Community and Continuity: Native American Art of New York

Curated by John Hart and Gwendolyn Saul

August 29 – December 9, 2018
Sara Bedrick Gallery

Reconstructed incised pottery rim collar, Saratoga County, New York, ca. AD 1400-1600, courtesy the New York State Museum

 

In 1996, the New York State Museum (NYSM) began an initiative to build a collection of contemporary artworks produced by Native American artists whose ancestry, heritage, and identity is affiliated with lands that now comprise New York. Over the past 22 years the collection has expanded with artwork reflective of the rich histories, ingenuity, and traditions of creating, central to Native American communities. On view will be artwork rooted in Haudenosaunee histories of beadwork and basket-making, art that incorporates subject matter based on the epic narrative of the Creation Story, Algonquian histories, and commentary on what it means to be Indigenous today, expressed through a variety of mediums including photography, painting, and sculpture. Over thirty contemporary pieces of art, most collected during the past five years, will be on display introducing visitors to the diversity of Native American art in New York that exemplifies a thriving, vibrant and continuous Indigenous presence. Complementing the contemporary artworks and building on the theme of continuity, is a selection of archaeological artifacts of fired clay, bone, and shell from the NYSM collection and from Historic Huguenot Street that provide a glimpse into the prolific artistic traditions of indigenous peoples from the fifteenth through seventeenth centuries AD.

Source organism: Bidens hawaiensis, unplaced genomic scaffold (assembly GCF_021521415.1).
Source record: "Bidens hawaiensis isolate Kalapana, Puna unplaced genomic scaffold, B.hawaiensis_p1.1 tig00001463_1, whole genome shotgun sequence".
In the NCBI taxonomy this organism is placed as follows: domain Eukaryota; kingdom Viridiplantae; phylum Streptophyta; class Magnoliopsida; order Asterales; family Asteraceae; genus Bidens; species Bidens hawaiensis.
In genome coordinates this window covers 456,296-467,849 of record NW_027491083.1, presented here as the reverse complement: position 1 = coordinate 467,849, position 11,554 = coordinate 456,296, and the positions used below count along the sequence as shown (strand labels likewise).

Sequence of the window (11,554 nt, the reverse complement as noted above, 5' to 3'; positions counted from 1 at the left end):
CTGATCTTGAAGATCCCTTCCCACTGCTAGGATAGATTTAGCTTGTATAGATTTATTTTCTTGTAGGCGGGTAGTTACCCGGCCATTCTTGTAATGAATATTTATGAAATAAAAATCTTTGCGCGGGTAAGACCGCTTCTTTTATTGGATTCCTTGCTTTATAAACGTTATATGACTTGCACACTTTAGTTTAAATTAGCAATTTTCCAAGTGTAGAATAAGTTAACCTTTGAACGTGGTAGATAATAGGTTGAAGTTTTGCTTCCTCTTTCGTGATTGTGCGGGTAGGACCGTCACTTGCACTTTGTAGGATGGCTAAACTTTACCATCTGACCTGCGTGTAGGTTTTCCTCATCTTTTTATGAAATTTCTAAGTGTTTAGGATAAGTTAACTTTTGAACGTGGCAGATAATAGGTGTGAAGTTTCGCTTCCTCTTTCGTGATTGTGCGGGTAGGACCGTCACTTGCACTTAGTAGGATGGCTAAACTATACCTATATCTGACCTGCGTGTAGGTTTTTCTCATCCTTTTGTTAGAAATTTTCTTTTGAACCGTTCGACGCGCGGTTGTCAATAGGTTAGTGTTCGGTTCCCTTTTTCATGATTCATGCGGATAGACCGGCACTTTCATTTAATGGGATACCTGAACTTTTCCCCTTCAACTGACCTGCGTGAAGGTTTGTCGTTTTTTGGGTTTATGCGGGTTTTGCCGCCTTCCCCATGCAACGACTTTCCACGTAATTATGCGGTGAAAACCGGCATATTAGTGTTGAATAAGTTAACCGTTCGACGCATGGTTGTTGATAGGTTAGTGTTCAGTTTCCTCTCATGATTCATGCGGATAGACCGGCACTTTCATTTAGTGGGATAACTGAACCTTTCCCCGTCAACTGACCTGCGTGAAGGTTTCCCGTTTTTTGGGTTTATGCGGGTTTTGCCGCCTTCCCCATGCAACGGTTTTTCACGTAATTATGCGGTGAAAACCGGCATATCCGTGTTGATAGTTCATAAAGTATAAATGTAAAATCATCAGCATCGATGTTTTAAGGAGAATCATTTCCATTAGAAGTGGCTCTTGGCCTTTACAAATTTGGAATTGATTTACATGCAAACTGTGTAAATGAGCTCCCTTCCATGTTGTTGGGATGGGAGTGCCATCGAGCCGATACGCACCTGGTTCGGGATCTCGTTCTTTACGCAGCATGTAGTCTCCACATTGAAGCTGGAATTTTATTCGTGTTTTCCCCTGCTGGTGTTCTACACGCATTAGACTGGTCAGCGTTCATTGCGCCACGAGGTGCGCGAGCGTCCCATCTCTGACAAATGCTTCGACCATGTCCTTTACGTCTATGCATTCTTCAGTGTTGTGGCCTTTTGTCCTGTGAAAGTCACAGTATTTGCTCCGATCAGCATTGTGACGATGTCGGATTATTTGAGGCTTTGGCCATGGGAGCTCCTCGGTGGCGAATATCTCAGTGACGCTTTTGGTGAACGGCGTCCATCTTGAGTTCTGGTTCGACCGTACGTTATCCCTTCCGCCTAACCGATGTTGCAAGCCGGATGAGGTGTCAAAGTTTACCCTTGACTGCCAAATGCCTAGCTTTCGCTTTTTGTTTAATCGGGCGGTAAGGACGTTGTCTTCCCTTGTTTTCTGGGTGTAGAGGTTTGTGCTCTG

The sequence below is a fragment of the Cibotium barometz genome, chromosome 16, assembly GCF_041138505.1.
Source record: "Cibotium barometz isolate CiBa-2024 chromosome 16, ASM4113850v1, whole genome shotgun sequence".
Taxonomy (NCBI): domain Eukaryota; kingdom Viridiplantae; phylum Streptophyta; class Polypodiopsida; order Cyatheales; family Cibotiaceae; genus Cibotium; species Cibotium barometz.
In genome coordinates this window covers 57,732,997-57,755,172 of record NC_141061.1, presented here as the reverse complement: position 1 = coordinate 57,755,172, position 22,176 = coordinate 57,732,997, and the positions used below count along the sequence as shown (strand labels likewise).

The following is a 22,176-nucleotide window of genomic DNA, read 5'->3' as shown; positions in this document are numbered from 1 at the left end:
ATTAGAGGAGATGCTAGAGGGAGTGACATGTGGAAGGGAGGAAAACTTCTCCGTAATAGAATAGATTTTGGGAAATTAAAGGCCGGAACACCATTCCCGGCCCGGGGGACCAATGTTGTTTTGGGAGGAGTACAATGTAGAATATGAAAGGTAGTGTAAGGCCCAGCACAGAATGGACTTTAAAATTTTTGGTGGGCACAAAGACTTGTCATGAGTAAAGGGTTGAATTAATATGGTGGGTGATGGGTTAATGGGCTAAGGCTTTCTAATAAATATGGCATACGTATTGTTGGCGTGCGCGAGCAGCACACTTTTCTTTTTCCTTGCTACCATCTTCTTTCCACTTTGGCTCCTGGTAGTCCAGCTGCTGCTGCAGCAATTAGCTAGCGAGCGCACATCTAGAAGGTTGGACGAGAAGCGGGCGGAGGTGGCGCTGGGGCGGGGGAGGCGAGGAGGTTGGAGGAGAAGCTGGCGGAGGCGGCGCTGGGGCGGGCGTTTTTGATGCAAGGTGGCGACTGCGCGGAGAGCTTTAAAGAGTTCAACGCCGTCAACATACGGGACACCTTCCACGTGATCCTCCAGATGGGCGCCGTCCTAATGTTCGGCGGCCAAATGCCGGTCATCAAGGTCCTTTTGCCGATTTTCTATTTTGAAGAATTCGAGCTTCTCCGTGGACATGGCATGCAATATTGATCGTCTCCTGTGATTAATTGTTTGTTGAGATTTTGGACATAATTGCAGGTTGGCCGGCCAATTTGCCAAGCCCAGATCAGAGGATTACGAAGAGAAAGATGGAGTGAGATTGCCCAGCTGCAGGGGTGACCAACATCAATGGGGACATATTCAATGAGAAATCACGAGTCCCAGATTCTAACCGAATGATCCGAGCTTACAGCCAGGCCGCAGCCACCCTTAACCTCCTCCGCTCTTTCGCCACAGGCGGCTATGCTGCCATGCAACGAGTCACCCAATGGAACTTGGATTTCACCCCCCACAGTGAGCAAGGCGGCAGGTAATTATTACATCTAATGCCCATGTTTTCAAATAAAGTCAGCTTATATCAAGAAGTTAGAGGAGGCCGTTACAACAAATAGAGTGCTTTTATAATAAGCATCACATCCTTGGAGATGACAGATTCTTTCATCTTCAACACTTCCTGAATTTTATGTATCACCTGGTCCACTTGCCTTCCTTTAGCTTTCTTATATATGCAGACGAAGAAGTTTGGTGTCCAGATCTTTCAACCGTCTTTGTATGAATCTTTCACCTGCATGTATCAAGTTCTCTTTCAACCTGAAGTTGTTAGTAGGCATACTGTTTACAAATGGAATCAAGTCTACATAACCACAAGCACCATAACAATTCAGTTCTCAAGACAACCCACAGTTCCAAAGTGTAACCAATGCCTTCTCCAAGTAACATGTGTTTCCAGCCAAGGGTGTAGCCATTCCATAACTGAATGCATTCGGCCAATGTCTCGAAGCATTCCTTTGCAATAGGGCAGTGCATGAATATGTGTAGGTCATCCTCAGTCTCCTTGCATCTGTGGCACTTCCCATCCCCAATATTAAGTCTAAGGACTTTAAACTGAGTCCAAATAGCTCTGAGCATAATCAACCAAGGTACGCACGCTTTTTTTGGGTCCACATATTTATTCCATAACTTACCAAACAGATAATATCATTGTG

Gail Tremblay, Dreaming of Wild Foods, 2013, leader film, 16mm film, rayon cord, and metallic thread, courtesy the New York State Museum

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